A new Newquay school has fought through adversity to be awarded top marks in its first Ofsted report.

Newquay Primary Academy, which should have opened in 2021 but has been operating from temporary classrooms at Newquay Sports Centre, was judged as outstanding across the board.

Lead inspector Jason Edge concluded the academy was outstanding for its overall effectiveness, the quality of education, behaviour and attitudes, personal development, leadership and management and early years’ provision.

He stated the school, which is operated by Cornwall Education Learning Trust (CELT), had been “plagued” by difficulties with its planned new building, including demolition of the partially completed work, but had continued to “thrive, excel and remain focused on its core vision.”

Mr Edge said: “Warm, positive relationships are the beating heart of Newquay Primary Academy. 

“Pupils display immense pride in being a part of this school community. They eagerly talk about their learning. Pupils’ excellent attendance reflects how much they enjoy school.

“The school’s unrelenting focus on the curriculum and ensuring pupils learn it well, results in pupils receiving an exceptional education. Continual high-quality training means staff at all levels are highly knowledgeable about the subjects they teach. 

“Pupils show a thirst for learning. This starts as soon as they enter the vibrant early years environment.

“Pupils respond well to the high expectations of behaviour staff expect, both in the classroom and around the school site. They feel safe. Pupils play happily and harmoniously together at social times. 

“The school is rightly proud of its work with pupils beyond the academic.

“Meaningful experiences such as performing and recording songs to raise money for a local food bank are strategically woven into the curriculum. This helps pupils to become caring, empathetic citizens.

“The school offers a range of clubs. Take up for these is very high, including for disadvantaged pupils and those with special educational needs and/or disabilities (SEND).”

Mr Edge stated that all those involved with the school, including the trust, have worked quickly to provide an environment that is purposeful, stimulating and welcoming for pupils.

He said: “The school is currently operating with only three year groups and will build up to having the full-range of primary-aged pupils.

“The school is operating in temporary accommodation, not designed as a school site. However, the school has continued to thrive and excel in its standard of education. 

“The school has remained focused on its core vision of ensuring that pupils gain the knowledge and skills they need for the future. 

“Key strategic decisions have been taken to aid this.

“The school has established close links with a junior school within the trust which, through highly knowledgeable subject leaders, has provided guidance and support with the curriculum.

“This has allowed the school to accelerate its curriculum work. This means all cohorts of pupils get off to a flying start. Pupils with SEND learn the same knowledge-rich curriculum.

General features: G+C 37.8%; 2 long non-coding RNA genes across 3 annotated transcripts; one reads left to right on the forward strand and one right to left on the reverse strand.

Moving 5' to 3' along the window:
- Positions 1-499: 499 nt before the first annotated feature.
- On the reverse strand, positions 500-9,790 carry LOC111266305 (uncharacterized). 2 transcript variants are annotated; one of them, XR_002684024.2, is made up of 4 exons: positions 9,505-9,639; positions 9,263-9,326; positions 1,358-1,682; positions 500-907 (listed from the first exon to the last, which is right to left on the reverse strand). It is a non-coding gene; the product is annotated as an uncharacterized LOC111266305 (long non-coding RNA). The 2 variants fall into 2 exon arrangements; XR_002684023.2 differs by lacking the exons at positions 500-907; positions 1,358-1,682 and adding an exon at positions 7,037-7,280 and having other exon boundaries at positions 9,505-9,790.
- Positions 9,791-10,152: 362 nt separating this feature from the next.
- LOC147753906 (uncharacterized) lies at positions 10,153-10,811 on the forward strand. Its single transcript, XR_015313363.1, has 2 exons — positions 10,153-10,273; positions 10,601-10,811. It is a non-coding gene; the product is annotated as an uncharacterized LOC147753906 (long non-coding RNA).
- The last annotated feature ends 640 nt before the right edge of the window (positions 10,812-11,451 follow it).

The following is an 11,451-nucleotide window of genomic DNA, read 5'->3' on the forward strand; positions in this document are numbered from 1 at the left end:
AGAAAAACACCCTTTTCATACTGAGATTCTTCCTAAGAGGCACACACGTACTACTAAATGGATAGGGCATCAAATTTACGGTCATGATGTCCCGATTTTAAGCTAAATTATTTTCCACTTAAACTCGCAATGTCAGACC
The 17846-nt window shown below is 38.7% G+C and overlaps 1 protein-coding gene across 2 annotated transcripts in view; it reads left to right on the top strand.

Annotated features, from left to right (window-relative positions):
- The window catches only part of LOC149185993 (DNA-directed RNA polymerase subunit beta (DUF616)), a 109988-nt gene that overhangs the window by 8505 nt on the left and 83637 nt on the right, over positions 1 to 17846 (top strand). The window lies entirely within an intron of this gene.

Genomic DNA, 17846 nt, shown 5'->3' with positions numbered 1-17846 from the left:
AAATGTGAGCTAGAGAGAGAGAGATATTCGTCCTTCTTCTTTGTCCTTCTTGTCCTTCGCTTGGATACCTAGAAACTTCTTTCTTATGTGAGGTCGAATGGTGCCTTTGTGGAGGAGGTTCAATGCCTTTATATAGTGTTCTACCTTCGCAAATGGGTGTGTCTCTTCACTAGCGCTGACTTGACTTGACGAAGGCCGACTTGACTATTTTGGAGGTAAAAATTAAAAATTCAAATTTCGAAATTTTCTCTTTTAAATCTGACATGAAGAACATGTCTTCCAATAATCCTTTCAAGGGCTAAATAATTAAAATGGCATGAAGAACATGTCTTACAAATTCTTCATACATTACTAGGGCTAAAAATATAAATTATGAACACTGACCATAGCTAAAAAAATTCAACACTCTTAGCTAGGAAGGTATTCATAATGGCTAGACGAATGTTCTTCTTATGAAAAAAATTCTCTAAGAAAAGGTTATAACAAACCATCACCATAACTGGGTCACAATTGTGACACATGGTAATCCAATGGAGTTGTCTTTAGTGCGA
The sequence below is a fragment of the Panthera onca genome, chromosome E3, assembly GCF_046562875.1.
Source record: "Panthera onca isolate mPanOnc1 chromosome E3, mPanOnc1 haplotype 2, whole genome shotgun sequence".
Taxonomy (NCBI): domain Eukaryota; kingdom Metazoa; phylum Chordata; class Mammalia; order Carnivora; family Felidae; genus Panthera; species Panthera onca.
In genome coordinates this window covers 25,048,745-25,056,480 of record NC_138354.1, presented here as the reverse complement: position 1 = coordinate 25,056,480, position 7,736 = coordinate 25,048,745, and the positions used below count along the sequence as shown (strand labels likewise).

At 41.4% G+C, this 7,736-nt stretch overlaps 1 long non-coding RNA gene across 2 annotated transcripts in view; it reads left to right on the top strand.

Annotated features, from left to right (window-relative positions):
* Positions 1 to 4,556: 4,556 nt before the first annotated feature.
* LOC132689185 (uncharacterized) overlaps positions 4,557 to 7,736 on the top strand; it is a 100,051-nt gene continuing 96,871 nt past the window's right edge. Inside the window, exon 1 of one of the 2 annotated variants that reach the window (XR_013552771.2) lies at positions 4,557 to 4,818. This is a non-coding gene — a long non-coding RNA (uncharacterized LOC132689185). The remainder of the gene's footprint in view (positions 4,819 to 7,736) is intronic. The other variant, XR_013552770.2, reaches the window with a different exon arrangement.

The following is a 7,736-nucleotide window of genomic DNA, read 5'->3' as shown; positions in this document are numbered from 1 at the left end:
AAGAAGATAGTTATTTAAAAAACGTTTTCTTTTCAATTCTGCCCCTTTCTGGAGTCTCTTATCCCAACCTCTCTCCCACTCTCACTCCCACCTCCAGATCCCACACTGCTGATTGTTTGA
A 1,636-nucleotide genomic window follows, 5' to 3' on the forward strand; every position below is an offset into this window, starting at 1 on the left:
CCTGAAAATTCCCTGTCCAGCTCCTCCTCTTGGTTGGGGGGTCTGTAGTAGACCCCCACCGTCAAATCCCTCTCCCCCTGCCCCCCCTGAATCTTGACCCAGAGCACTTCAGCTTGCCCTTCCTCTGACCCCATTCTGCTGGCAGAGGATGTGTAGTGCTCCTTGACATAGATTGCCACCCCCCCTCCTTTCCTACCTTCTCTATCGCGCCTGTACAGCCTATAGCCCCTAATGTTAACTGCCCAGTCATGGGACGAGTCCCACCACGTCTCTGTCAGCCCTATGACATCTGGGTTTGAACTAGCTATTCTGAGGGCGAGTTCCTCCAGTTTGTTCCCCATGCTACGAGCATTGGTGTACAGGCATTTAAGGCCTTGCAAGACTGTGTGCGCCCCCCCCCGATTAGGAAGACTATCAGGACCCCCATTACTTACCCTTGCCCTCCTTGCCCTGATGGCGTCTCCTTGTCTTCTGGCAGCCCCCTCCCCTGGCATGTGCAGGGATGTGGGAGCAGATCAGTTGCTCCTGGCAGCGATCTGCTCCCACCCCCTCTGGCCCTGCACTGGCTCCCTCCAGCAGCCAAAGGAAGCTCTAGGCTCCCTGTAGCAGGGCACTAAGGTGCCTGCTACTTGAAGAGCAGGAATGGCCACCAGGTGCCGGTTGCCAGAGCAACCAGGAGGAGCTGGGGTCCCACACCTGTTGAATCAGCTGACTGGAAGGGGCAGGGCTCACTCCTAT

“Staff make appropriate adaptations to support individual needs. The carefully sequenced curriculum starts in the early years. This ensures teachers know precisely what to teach, carefully building on pupils’ prior learning.

“Teachers continuously check what pupils can remember so gaps in knowledge can be addressed. Pupils retain their knowledge impressively over the long term. Highly ambitious vocabulary is identified and continuously reinforced across all subjects.

“Pupils use these words with confidence. This helps to support children’s communication and language skills. Pupils work towards meaningful goals in the curriculum.

“This gives their learning a sense of purpose. Reading underpins the whole curriculum. The school’s approach to phonics is rigorous.

“The small number of pupils who fall behind are swiftly identified and catch up quickly. As the school has grown and recruited more staff, they are provided with the same depth and quality of training as their colleagues.

“This helps to ensure that the teaching of phonics is highly effective resulting in outcomes above the national average. Pupils show a mature understanding of equality. They understand fundamental British values and their importance, such as the rule of law. 

“Close links between the governing body and the trust, mean there is strong oversight of the school. Governors understand their role to support and challenge the school effectively. This ensures high standards are maintained. 

“Parents and carers feel the same pride and passion about the school as their children. They welcome the school’s caring ethos, timely communication as well the celebration of its work on social media. The arrangements for safeguarding are effective.”

Geoff Brown, the chair of trustees, added: “Newquay Primary Academy should have been in its new building in 2021 but for lots of reasons that has not happened.

“Despite the adversity of the disruption and the delay the staff have done a fantastic job providing the very best education for youngsters.

“They have had terrific support from parents who have a great understanding of the challenges they have been facing.”